An autopsy case of malignant mesothelioma with asbestosis caused by asbestos exposure for 17 years is reported. Autopsy revealed that mesothelioma spread extensively in all serosal tissues including pleura, pericardium, diaphragm, peritoneum and tunica vaginalis testis. Histopathologically, most of the tumor showed an epithelial form, but sarcomatous and microcystic patterns were also observed. The tumor cells had abundant glycogen and hyaluronic acid and, immunohistochemically, they were positive for cytokeratin, vimentin and epithelial membrane antigen (EMA). Long, slender microvilli were characteristically observed in these tumor cells. All of these data were compatible with malignant mesothelioma. Procollagen type I (procol.I) immunostaining was performed to reveal the mesenchymal character of mesothelioma. Both epithelial‐type cells and sarcomatous‐type cells showed positive staining for procol.I, although the latter showed stronger immunoreactivity. Immunostaining for procol.I was found to be one of the useful tools for distinguishing mesothelioma from adenocarcinoma. Using an extraction method for asbestos fibers, asbestos bodies were found in many tissues including lymph nodes, liver, small intestine, spleen, kidney, testis and pleura, in addition to lung parenchyma. Although multiple tumor metastases from an undetermined primary site is not ruled out, ‘multifocal tumorigenesis’ is suspected from the widespread deposit of asbestsos fibers.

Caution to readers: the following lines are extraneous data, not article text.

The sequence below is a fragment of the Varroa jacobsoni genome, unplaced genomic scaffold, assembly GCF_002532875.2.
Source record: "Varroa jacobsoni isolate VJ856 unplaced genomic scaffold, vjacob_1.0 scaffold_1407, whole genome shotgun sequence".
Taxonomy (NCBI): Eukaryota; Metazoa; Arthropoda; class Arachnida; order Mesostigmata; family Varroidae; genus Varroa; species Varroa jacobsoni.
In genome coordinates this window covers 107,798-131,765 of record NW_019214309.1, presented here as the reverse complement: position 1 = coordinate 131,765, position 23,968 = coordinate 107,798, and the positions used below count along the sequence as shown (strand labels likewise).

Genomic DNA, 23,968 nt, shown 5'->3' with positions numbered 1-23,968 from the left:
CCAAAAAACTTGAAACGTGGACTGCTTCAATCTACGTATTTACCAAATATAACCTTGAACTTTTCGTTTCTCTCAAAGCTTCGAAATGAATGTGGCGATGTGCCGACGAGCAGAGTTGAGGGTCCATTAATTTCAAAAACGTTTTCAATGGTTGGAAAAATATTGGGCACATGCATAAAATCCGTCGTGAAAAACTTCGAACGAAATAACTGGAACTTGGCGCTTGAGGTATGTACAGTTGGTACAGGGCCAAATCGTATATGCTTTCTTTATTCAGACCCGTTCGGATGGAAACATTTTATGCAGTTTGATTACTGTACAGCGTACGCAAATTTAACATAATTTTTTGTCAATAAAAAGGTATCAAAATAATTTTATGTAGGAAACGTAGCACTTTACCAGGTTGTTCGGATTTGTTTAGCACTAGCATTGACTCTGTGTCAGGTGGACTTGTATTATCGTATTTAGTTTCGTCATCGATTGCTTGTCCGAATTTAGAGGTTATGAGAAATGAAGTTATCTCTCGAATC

|Number of pages||8|
|Publication status||Published - 1994 Oct|
- asbestos body
- malignant mesothelioma
- procollagen type I
ASJC Scopus subject areas
- Pathology and Forensic Medicine